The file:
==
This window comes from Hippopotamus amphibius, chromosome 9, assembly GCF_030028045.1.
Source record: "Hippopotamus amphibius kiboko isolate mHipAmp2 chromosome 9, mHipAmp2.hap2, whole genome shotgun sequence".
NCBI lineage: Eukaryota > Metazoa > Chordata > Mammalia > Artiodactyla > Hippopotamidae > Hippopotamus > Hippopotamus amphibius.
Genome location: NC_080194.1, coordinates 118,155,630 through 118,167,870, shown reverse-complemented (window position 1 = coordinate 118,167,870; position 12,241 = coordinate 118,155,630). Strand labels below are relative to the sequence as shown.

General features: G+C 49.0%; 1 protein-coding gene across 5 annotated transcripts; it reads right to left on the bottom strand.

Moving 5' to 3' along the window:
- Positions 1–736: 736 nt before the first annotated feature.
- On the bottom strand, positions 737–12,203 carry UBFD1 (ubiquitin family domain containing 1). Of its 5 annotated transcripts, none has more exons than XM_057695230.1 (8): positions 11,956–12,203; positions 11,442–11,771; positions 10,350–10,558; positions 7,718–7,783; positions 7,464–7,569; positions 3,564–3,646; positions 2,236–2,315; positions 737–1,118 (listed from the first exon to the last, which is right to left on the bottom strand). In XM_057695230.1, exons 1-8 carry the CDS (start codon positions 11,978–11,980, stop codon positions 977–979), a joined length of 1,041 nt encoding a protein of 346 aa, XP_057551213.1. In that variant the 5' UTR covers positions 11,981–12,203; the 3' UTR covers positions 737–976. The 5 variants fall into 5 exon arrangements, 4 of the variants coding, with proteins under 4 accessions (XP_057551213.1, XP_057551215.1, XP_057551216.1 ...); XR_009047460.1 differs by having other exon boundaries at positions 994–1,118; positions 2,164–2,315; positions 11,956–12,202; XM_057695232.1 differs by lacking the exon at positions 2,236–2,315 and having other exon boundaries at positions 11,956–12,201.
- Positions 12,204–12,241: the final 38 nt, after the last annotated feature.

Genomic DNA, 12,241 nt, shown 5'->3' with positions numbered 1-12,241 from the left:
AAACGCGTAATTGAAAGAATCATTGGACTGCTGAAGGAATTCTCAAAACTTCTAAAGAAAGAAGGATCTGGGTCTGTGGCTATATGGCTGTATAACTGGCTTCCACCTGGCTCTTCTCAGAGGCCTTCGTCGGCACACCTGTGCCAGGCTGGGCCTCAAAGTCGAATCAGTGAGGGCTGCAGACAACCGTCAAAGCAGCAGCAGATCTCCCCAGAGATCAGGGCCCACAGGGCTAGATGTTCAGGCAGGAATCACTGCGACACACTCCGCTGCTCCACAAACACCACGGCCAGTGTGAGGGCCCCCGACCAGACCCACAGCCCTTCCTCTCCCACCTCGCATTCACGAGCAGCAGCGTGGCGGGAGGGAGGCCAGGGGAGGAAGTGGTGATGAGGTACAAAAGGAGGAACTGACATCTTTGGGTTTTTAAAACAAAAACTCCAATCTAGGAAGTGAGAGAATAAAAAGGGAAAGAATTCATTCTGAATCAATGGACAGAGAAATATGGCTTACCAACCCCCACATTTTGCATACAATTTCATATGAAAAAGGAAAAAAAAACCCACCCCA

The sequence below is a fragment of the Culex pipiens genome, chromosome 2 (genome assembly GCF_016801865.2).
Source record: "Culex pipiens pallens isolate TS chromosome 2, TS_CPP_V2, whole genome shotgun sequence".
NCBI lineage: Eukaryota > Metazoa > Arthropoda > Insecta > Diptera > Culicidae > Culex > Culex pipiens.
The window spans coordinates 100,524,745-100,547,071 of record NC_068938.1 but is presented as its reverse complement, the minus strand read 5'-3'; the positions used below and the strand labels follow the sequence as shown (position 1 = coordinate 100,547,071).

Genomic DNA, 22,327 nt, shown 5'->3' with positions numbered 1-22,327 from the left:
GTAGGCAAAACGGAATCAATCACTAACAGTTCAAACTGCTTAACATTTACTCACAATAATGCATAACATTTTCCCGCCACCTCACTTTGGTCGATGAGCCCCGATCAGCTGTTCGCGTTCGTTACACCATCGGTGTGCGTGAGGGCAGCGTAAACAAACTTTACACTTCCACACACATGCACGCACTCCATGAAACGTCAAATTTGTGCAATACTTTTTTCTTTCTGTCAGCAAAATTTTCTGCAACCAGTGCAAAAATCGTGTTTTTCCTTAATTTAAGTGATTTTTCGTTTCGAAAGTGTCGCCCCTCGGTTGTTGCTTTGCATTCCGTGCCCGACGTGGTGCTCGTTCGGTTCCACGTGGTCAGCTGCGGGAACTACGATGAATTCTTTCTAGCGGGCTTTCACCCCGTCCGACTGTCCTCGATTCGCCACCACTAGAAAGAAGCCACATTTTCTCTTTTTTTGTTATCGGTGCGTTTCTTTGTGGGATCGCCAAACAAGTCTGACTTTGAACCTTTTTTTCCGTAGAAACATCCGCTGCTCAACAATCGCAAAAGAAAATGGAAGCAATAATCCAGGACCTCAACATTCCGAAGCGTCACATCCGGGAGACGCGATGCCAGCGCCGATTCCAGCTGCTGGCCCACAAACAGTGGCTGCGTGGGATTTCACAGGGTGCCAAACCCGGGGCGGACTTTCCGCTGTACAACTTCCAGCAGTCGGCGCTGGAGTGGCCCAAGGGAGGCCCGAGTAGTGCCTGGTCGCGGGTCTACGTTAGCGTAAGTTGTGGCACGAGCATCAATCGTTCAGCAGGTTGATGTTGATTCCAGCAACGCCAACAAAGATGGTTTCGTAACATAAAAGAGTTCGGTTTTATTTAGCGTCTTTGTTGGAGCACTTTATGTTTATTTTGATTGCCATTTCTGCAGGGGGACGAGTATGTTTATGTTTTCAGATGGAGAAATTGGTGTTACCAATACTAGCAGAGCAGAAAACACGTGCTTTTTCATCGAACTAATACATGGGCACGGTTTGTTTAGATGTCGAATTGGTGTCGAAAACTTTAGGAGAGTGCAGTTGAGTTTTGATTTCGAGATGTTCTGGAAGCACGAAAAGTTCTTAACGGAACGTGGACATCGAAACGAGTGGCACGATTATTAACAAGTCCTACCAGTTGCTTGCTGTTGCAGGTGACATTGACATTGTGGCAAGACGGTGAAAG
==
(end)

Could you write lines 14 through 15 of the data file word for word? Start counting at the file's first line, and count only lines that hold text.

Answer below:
NCBI lineage: Eukaryota > Metazoa > Arthropoda > Insecta > Diptera > Culicidae > Culex > Culex pipiens.
The window spans coordinates 100,524,745-100,547,071 of record NC_068938.1 but is presented as its reverse complement, the minus strand read 5'-3'; the positions used below and the strand labels follow the sequence as shown (position 1 = coordinate 100,547,071).